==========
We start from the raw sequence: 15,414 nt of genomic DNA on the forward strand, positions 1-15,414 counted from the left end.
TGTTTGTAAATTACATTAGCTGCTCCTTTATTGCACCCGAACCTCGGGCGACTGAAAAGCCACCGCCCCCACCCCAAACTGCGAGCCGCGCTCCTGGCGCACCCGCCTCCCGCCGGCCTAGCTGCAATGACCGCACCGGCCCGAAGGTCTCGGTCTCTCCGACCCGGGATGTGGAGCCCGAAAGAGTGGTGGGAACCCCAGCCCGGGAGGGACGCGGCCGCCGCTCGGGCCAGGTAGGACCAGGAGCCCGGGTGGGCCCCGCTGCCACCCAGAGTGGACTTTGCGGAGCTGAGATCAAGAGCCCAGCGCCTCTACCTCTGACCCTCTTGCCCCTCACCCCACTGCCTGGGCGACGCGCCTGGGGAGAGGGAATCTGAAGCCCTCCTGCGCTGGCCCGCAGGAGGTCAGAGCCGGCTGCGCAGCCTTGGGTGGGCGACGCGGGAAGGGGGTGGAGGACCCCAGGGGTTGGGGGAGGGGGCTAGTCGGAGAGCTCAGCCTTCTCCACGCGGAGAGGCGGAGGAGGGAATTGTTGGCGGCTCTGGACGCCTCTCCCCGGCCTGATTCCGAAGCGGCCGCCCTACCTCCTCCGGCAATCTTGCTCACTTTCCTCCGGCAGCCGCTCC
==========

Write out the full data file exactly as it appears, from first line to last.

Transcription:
We start from the raw sequence: 15,414 nt of genomic DNA on the forward strand, positions 1-15,414 counted from the left end.
TGTTTGTAAATTACATTAGCTGCTCCTTTATTGCACCCGAACCTCGGGCGACTGAAAAGCCACCGCCCCCACCCCAAACTGCGAGCCGCGCTCCTGGCGCACCCGCCTCCCGCCGGCCTAGCTGCAATGACCGCACCGGCCCGAAGGTCTCGGTCTCTCCGACCCGGGATGTGGAGCCCGAAAGAGTGGTGGGAACCCCAGCCCGGGAGGGACGCGGCCGCCGCTCGGGCCAGGTAGGACCAGGAGCCCGGGTGGGCCCCGCTGCCACCCAGAGTGGACTTTGCGGAGCTGAGATCAAGAGCCCAGCGCCTCTACCTCTGACCCTCTTGCCCCTCACCCCACTGCCTGGGCGACGCGCCTGGGGAGAGGGAATCTGAAGCCCTCCTGCGCTGGCCCGCAGGAGGTCAGAGCCGGCTGCGCAGCCTTGGGTGGGCGACGCGGGAAGGGGGTGGAGGACCCCAGGGGTTGGGGGAGGGGGCTAGTCGGAGAGCTCAGCCTTCTCCACGCGGAGAGGCGGAGGAGGGAATTGTTGGCGGCTCTGGACGCCTCTCCCCGGCCTGATTCCGAAGCGGCCGCCCTACCTCCTCCGGCAATCTTGCTCACTTTCCTCCGGCAGCCGCTCC